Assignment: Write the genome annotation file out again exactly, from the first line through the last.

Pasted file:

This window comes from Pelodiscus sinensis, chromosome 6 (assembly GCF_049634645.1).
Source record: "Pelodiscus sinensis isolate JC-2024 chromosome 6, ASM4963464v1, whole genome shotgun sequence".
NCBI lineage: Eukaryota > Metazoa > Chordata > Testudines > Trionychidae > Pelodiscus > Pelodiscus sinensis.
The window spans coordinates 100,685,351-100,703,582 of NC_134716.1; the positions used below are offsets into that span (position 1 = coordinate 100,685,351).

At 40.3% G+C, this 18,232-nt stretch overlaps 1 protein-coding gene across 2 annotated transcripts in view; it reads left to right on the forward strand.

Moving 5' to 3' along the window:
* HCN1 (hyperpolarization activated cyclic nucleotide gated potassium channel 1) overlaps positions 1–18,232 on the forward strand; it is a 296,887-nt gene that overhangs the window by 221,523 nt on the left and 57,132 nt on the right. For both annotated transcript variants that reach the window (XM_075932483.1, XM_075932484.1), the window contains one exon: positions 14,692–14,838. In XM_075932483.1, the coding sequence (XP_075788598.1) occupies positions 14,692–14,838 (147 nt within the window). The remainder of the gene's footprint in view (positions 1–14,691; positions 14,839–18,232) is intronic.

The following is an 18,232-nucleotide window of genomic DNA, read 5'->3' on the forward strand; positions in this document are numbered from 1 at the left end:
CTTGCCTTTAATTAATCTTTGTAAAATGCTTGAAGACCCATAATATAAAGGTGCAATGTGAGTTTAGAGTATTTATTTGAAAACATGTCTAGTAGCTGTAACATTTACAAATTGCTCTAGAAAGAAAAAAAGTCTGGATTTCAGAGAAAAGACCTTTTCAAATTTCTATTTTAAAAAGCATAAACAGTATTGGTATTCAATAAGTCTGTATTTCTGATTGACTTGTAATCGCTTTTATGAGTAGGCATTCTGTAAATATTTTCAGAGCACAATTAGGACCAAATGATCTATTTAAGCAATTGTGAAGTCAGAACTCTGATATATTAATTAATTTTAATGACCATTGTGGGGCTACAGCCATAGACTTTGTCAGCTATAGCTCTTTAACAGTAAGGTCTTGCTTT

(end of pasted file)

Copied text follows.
This window comes from Pelodiscus sinensis, chromosome 6 (assembly GCF_049634645.1).
Source record: "Pelodiscus sinensis isolate JC-2024 chromosome 6, ASM4963464v1, whole genome shotgun sequence".
NCBI lineage: Eukaryota > Metazoa > Chordata > Testudines > Trionychidae > Pelodiscus > Pelodiscus sinensis.
The window spans coordinates 100,685,351-100,703,582 of NC_134716.1; the positions used below are offsets into that span (position 1 = coordinate 100,685,351).

At 40.3% G+C, this 18,232-nt stretch overlaps 1 protein-coding gene across 2 annotated transcripts in view; it reads left to right on the forward strand.

Moving 5' to 3' along the window:
* HCN1 (hyperpolarization activated cyclic nucleotide gated potassium channel 1) overlaps positions 1–18,232 on the forward strand; it is a 296,887-nt gene that overhangs the window by 221,523 nt on the left and 57,132 nt on the right. For both annotated transcript variants that reach the window (XM_075932483.1, XM_075932484.1), the window contains one exon: positions 14,692–14,838. In XM_075932483.1, the coding sequence (XP_075788598.1) occupies positions 14,692–14,838 (147 nt within the window). The remainder of the gene's footprint in view (positions 1–14,691; positions 14,839–18,232) is intronic.

The following is an 18,232-nucleotide window of genomic DNA, read 5'->3' on the forward strand; positions in this document are numbered from 1 at the left end:
CTTGCCTTTAATTAATCTTTGTAAAATGCTTGAAGACCCATAATATAAAGGTGCAATGTGAGTTTAGAGTATTTATTTGAAAACATGTCTAGTAGCTGTAACATTTACAAATTGCTCTAGAAAGAAAAAAAGTCTGGATTTCAGAGAAAAGACCTTTTCAAATTTCTATTTTAAAAAGCATAAACAGTATTGGTATTCAATAAGTCTGTATTTCTGATTGACTTGTAATCGCTTTTATGAGTAGGCATTCTGTAAATATTTTCAGAGCACAATTAGGACCAAATGATCTATTTAAGCAATTGTGAAGTCAGAACTCTGATATATTAATTAATTTTAATGACCATTGTGGGGCTACAGCCATAGACTTTGTCAGCTATAGCTCTTTAACAGTAAGGTCTTGCTTT